At the prison, the NYPD officers were paired with inmates who trained them to become Jenny and Piper’s handlers and backup handlers. The pairing of convict coaches and officers was odd at first, according to some of those who participated. But they quickly saw the importance of their common purpose.
Sgt. Anthony Manza, who is Piper’s backup handler, said the dogs “have an uncanny ability to spot a person in need and offer unconditional compassion.” Some therapy dogs are used to ease the stress of domestic violence and sexual assault victims, often with a tactic called “tell me a story,” in which the therapy dog sits on the lap of an ailing person as they are asked to convey a traumatic event.
“It is our intention to bring techniques like this to cops in crisis, to smash through the wall that stigma behind mental health has built, to get officers to open up in situations where they might not normally open up, including thoughts of suicide,” Manza said.
In Fairfax County, three police dogs make several rounds of random check-ins with officers each week, while also responding to critical incidents and any situation that may be difficult for officers, said Lt. Christopher Sharp, who commands the Incident Support Services unit.
The dogs tend to disarm officers who could benefit from help but might not otherwise feel comfortable talking freely with a colleague, Sharp said. They are also used in the community — appearing at National Night Out and other public events.
Yoes, the national FOP president, said police therapy dogs are “sorely needed,” especially if used in a way that keeps officers from feeling like they will face reprisal for seeking help or counseling. The dogs, he said, are skilled at getting big “manly” cops to “sit on the floor and play with them.”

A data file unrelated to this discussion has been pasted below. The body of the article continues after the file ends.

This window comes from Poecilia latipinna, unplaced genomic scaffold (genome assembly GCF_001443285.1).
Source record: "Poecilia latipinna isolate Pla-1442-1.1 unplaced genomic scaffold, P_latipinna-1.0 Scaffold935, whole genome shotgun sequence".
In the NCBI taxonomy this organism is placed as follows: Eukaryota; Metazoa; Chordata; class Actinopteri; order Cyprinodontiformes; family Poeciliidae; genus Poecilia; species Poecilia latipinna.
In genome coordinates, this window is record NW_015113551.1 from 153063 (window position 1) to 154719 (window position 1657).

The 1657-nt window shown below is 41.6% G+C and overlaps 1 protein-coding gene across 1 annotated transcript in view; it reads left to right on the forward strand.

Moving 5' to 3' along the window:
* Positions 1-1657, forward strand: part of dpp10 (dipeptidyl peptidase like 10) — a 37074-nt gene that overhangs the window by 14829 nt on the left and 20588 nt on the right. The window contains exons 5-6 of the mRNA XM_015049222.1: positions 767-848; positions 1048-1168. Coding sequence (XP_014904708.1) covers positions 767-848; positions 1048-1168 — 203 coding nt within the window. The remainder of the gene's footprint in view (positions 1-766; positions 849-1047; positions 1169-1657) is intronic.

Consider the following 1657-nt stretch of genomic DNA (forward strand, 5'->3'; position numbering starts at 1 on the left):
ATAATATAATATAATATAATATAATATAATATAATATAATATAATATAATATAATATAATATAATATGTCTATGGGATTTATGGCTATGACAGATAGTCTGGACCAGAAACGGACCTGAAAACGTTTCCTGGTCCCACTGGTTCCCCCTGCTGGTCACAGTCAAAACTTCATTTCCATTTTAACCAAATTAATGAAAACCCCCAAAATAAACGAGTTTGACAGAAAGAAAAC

Trauma both physical and mental
Blue H.E.L.P., an organization devoted to promoting mental health for law enforcement, says at least 89 officers have died by suicide so far this year. That is compared with 239 law enforcement suicides in 2019 — the year 10 New York officers took their own lives — 174 in 2020 and 182 in 2018.
Four officers who were at the Capitol on Jan. 6 have since taken their own lives.
Many officers who survived the attacks at the Capitol continue to suffer from mental as well physical injuries.
Attacks on officers across the country are on the rise, according to statistics compiled by the FOP, with 185 officers shot, including 35 killed, through July. The organization said ambush-style attacks are up 126 percent from last year, with 67 officers shot in 52 incidents. Earlier this month, two Chicago officers were shot, one fatally, during a traffic stop.
Betsy Brantner Smith, a retired police sergeant and longtime dog owner who worked in suburban Chicago, used to supervise her agency’s K-9 unit.
Now a spokeswoman for the National Police Association and a police trainer, Smith often brought Marley, her German shepherd rescue, to courses she teaches with her husband across the country.
Marley, who died recently, had a knack in her training sessions for cozying up to officers who had been in a shooting or who had experienced another kind of trauma, Smith said.
While she was on the job, her pets were always a source of comfort. In her recent eight-month stint of treatment for breast cancer, her pair of terrier mixes were a loving presence that helped her get through.
“That’s one of the reasons I so strongly believe in these programs — is because I have seen with my own personal experiences what dogs mean to people, [and] what dogs have meant to our family,” Smith said.